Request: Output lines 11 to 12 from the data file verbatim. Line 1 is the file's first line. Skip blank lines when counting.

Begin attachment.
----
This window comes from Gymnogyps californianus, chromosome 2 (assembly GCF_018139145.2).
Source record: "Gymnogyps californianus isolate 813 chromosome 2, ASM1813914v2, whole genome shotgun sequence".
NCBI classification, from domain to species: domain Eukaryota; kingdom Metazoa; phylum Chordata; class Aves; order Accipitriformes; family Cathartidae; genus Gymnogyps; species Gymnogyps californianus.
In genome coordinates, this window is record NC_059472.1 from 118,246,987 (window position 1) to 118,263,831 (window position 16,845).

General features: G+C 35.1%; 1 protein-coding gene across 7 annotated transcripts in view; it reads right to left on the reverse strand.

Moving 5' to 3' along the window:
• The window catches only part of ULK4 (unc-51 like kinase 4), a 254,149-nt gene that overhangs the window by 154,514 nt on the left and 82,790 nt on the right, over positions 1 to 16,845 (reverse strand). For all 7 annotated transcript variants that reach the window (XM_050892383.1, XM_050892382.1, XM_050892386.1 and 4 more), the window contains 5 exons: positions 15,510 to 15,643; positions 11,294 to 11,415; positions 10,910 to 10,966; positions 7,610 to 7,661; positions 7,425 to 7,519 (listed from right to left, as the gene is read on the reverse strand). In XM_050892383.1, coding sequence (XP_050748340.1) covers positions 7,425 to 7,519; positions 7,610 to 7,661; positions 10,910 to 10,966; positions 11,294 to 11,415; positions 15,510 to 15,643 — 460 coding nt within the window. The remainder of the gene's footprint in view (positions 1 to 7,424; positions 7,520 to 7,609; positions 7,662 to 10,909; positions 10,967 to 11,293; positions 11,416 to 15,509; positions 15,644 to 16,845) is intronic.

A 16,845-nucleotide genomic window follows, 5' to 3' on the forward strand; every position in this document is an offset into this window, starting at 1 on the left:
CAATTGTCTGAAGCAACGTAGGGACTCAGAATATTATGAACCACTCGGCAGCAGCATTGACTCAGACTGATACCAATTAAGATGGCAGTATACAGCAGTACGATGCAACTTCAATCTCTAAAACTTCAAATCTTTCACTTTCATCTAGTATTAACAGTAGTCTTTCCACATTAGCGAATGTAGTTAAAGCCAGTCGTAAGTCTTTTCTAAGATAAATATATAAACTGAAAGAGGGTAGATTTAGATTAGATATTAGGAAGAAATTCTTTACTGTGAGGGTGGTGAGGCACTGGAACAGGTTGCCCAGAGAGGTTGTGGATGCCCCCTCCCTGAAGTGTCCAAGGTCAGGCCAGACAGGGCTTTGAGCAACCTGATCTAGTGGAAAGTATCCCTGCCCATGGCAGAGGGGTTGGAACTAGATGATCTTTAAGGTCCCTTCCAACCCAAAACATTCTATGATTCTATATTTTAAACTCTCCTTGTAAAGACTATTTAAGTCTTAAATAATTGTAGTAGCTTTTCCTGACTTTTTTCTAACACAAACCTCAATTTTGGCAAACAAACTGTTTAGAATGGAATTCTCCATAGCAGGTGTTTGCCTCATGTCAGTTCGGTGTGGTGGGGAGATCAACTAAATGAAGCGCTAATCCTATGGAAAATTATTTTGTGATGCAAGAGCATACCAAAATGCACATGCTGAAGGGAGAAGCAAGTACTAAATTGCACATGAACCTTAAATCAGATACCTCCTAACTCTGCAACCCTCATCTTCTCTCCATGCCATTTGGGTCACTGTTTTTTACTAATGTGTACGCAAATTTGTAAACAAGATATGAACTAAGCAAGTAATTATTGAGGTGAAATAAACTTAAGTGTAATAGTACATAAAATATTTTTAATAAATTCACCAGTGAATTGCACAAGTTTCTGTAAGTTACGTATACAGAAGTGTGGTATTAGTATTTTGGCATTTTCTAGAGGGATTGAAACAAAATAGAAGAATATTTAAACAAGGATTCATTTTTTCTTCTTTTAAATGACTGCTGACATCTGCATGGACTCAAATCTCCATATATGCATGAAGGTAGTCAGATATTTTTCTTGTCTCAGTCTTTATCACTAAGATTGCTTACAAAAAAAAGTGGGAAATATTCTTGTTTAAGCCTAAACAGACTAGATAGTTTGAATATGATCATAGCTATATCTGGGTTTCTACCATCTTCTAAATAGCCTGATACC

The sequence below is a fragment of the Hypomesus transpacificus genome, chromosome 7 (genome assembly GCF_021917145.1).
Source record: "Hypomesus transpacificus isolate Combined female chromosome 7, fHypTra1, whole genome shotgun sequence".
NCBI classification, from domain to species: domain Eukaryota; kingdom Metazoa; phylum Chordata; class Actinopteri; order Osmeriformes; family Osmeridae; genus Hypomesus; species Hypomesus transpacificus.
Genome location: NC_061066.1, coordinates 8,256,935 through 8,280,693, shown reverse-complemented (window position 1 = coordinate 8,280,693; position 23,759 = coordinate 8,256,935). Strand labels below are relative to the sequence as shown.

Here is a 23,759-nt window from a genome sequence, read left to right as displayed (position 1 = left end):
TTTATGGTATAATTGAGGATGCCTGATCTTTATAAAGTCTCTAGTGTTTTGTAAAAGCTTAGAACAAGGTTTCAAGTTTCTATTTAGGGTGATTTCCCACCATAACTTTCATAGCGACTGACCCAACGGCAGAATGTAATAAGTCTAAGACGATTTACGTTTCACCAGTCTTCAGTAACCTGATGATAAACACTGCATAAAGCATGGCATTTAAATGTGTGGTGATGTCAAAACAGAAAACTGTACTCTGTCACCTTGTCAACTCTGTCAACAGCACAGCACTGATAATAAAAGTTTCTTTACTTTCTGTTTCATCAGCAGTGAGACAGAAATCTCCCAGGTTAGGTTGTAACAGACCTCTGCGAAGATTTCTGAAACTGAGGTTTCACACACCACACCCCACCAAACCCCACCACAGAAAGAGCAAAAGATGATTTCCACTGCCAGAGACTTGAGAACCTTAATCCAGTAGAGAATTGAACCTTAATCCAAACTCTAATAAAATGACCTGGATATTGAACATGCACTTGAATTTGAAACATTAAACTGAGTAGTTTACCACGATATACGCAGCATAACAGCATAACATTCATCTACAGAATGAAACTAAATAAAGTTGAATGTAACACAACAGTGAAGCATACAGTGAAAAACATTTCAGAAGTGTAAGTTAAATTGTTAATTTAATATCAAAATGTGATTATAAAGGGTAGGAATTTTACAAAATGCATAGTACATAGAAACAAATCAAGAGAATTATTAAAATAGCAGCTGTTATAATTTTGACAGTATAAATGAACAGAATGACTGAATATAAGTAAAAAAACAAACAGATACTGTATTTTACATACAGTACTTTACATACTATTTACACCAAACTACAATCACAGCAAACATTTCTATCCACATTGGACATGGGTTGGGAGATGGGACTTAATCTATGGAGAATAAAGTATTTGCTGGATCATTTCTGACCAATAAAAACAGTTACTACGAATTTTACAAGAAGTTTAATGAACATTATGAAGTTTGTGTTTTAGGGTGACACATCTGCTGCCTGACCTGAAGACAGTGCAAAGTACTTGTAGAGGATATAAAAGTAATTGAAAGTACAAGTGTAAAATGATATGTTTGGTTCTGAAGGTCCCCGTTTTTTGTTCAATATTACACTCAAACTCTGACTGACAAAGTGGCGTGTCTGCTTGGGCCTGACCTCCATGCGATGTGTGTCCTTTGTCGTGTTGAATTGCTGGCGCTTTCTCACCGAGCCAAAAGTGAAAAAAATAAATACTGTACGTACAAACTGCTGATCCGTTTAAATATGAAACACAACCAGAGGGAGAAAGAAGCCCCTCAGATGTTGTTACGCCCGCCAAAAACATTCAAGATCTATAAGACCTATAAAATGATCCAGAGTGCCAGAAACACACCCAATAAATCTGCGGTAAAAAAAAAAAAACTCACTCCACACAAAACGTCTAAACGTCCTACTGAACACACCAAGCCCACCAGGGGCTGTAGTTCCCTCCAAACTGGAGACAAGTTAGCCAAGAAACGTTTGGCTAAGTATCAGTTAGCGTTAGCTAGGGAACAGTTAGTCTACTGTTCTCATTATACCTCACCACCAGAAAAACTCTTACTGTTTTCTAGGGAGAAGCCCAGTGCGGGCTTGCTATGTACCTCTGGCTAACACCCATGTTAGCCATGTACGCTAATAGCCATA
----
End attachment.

Source record: "Hypomesus transpacificus isolate Combined female chromosome 7, fHypTra1, whole genome shotgun sequence".
NCBI classification, from domain to species: domain Eukaryota; kingdom Metazoa; phylum Chordata; class Actinopteri; order Osmeriformes; family Osmeridae; genus Hypomesus; species Hypomesus transpacificus.